Carnegie Mellon University

meredith meyer grelli

April 01, 2019

Alumni Spotlight: Meredith Grelli Crafts Experiences

The roots of the United States Whiskey Rebellion can be traced to Western Pennsylvania’s Philip Wigle, who punched a tax collector in 1791 in protest of Alexander Hamilton’s much-maligned whiskey tax. George Washington charged Wigle with treason for tax resistance — though Washington would pardon him a few years later.

Wigle’s act of rebellion inspired Meredith Meyer Grelli (MBA 2010) to honor Pittsburgh’s vital place in the history of whiskey in the United States. She launched Wigle Whiskey in 2011 with her husband and family, and since then has grown the most awarded craft distillery in the country —twice named a semifinalist for the James Beard Award for Outstanding Wine, Beer, or Spirits Producer. 

“When we started, everyone was driven by a passion for the company,” Grelli said. “We were surrounded by people who are insanely passionate about the company and the product. If you believe in it, others will too.”

Grelli recently spoke as part of the CONNECTS series at the Swartz Center for Entrepreneurship, a set of workshops that highlight many aspects of the entrepreneurial journey. She was invited by the Swartz Center to speak on “Creating an Experience Around a Product,” illustrating how developing personal relationships with consumers helps to improve the reach of a brand.

“I loved hearing from entrepreneurs about what they do. I was ravenous for that kind of content,” Grelli said of her time at the Tepper School of Business. “As a non-technical person, I feel some obligation to bring my perspective. There are always two or three people at these talks who are looking to start a business like this, with a lot of physical assets and slow growth potential. I’m trying to do my part to validate their ideas.”

Grelli has remained connected to the Tepper School throughout her post-MBA career. “At Tepper, you are in this place where you can try new things alongside some of the smartest people in the world.” In 2016, she received the Tepper Women in Business “Alumna of the Year” award in recognition of her continued contribution to the Tepper School with her time and expertise, as well as her career success.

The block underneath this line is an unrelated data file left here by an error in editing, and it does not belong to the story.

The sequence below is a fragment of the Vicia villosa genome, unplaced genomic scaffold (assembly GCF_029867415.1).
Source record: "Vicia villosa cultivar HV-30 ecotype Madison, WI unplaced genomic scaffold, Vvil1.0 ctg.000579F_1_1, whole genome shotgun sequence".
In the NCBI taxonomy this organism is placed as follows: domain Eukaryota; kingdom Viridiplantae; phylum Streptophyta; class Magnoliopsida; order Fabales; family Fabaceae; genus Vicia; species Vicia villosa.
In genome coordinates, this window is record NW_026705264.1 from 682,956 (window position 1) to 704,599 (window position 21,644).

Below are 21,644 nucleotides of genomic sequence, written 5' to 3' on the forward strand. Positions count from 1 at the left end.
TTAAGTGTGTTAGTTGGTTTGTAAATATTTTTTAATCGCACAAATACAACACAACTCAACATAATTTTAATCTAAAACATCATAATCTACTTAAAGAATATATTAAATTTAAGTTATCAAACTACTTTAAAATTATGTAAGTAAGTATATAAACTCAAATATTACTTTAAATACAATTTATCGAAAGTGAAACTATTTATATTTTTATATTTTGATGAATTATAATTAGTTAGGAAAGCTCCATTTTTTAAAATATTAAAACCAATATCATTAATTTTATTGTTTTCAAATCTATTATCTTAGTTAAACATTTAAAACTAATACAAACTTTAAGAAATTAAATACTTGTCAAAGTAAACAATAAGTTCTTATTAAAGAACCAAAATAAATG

“It’s such a great boon for the school that we have these incredibly engaged alumni like Meredith who are willing to give of their time and expertise to help our students find their own paths to success,” said Dave Mawhinney, Executive Director of the Swartz Center and Associate Teaching Professor of Entrepreneurship.

Grelli titled her presentation “Winning Relevance Through Programs and Partnerships.” She discussed how Wigle is building awareness for its brand by inviting consumers to interact with its products in a personal way. One highlight for many of their customers, she said, are weekly labeling parties, which invites dozens of people to the distillery to affix labels to the bottles that are then shipped to liquor stores for sale. “You get to feel a part of the making of it,” she said. “It creates a pride and a connection to the brand that’s really important to people, we’ve learned.”

This kind of outreach was difficult for Grelli to put into words. “It’s so reflexive to me and so reflexive to the personality of the company,” she said. “I don’t know any other way to operate.” Wigle’s marketing is devoted to programming — celebrating the history of whiskey in the region, inspiring personal connections with the brand, and deepening the company’s connection to the neighborhoods they have entered.

Throughout her professional career, Grelli has remained committed to supporting the communities around her. Before coming to the Tepper School, she had worked at a Carnegie Mellon University research center designing redevelopment plans for old industrial sites. Her first venture, Burgh Bees, promoted beekeeping in urban areas and has led to several community apiaries throughout Pittsburgh. 

One newer venture for Grelli and the company is Threadbare Cider & Mead, located in the Spring Garden neighborhood of Pittsburgh. Grelli joined Mis.Steps founder Laura Zurowski last summer to create an event exploring the many public outdoor staircases in Spring Garden. The program ends with a tour of the Cider House, which sits on the second floor of an old tannery building and can be accessed via a long wooden staircase.

Wigle partners frequently with local organizations to participate in events and even to create unique products. For the 2018 Picklesburgh event, Wigle developed Eau de Pickle, a limited-run pickle-flavored spirit. “It captures this very specific regional identity,” she said, which she admits can be a risky endeavor to pursue without the promise of broad appeal. “I don’t believe in building businesses for investors.”

The next undertaking for Grelli will be launching a Whiskey Rebellion Trail to complement the Bourbon Trail running through the American South. “With this Trail, we want to reclaim the part one of American whiskey history,” she said. Expected to launch this summer, the trail will include at least 75 sites throughout the eastern U.S., with new sites added every year.